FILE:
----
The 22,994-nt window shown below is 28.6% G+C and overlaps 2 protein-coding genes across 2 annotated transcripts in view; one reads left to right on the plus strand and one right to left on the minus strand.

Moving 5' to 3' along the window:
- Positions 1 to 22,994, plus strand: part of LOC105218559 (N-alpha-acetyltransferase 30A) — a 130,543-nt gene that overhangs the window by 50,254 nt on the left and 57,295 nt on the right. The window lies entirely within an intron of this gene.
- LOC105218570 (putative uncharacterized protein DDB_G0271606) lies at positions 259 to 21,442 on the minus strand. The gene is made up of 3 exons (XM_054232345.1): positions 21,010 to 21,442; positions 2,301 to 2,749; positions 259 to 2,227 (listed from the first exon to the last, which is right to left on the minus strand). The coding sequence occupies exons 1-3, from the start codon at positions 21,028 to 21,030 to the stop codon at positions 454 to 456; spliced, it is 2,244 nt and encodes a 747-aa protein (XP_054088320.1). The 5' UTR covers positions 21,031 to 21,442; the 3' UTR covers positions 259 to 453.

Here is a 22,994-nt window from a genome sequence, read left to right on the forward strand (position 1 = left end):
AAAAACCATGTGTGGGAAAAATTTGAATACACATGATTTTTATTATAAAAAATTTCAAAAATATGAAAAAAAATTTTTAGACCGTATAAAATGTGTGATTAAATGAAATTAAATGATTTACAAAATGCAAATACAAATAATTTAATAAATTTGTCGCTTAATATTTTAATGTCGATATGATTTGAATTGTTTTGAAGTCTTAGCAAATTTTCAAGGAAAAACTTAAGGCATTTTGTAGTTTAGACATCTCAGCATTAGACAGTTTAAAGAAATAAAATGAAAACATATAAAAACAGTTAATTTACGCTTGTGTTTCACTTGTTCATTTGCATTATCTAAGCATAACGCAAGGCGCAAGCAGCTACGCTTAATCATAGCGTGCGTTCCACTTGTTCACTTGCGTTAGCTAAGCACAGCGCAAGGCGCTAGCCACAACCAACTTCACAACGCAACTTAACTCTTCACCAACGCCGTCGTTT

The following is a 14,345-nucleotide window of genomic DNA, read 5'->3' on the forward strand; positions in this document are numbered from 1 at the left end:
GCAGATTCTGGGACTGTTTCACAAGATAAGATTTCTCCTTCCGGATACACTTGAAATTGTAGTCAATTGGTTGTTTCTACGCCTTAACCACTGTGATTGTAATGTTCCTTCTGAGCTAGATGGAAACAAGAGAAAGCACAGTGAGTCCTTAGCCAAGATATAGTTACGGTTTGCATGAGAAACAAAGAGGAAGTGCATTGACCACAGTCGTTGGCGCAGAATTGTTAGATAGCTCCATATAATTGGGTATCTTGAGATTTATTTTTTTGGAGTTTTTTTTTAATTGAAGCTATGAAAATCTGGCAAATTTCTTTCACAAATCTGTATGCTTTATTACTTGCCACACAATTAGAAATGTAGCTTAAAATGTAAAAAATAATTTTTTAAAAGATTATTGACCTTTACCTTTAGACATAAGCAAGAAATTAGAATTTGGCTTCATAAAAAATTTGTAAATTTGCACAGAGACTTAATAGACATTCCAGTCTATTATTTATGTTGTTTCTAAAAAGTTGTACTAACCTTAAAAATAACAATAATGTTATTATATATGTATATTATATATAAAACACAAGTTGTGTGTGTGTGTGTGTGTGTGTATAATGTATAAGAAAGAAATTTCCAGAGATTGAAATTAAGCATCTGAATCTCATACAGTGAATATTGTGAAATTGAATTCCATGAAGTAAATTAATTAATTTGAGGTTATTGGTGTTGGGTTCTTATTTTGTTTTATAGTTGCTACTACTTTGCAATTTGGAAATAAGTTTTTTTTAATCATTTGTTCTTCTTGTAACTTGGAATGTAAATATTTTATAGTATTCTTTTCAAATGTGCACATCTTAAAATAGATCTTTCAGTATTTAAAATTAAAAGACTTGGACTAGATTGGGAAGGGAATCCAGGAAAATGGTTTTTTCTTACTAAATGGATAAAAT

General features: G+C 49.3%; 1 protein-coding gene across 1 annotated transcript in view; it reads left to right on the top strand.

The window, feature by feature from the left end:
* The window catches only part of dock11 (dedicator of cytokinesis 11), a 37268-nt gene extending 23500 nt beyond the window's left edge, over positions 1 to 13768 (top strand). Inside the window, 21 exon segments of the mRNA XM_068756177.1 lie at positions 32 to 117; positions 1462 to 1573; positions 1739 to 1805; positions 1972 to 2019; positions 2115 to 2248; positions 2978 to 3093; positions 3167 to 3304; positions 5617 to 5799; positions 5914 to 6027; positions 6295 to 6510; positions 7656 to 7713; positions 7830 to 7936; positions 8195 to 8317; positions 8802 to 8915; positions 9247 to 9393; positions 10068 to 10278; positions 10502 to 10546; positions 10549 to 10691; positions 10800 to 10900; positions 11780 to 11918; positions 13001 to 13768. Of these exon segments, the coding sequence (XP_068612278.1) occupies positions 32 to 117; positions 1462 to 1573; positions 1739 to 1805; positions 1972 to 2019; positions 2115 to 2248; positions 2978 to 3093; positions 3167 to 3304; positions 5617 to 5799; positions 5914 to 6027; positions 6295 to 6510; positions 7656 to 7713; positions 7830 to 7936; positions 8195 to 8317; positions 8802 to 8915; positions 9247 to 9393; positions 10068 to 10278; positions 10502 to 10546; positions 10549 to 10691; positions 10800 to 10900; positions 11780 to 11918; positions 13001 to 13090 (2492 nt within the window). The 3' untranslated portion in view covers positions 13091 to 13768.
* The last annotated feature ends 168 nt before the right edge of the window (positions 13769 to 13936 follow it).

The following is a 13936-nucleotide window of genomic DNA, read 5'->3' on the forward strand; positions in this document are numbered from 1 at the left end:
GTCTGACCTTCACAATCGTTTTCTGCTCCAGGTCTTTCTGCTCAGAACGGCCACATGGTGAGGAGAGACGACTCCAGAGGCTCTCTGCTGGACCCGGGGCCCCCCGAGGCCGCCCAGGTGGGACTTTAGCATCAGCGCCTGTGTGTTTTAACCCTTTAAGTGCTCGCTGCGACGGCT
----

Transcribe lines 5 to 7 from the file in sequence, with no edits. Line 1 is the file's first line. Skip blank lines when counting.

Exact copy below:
Here is a 22,994-nt window from a genome sequence, read left to right on the forward strand (position 1 = left end):
AAAAACCATGTGTGGGAAAAATTTGAATACACATGATTTTTATTATAAAAAATTTCAAAAATATGAAAAAAAATTTTTAGACCGTATAAAATGTGTGATTAAATGAAATTAAATGATTTACAAAATGCAAATACAAATAATTTAATAAATTTGTCGCTTAATATTTTAATGTCGATATGATTTGAATTGTTTTGAAGTCTTAGCAAATTTTCAAGGAAAAACTTAAGGCATTTTGTAGTTTAGACATCTCAGCATTAGACAGTTTAAAGAAATAAAATGAAAACATATAAAAACAGTTAATTTACGCTTGTGTTTCACTTGTTCATTTGCATTATCTAAGCATAACGCAAGGCGCAAGCAGCTACGCTTAATCATAGCGTGCGTTCCACTTGTTCACTTGCGTTAGCTAAGCACAGCGCAAGGCGCTAGCCACAACCAACTTCACAACGCAACTTAACTCTTCACCAACGCCGTCGTTT

The following is a 14,345-nucleotide window of genomic DNA, read 5'->3' on the forward strand; positions in this document are numbered from 1 at the left end: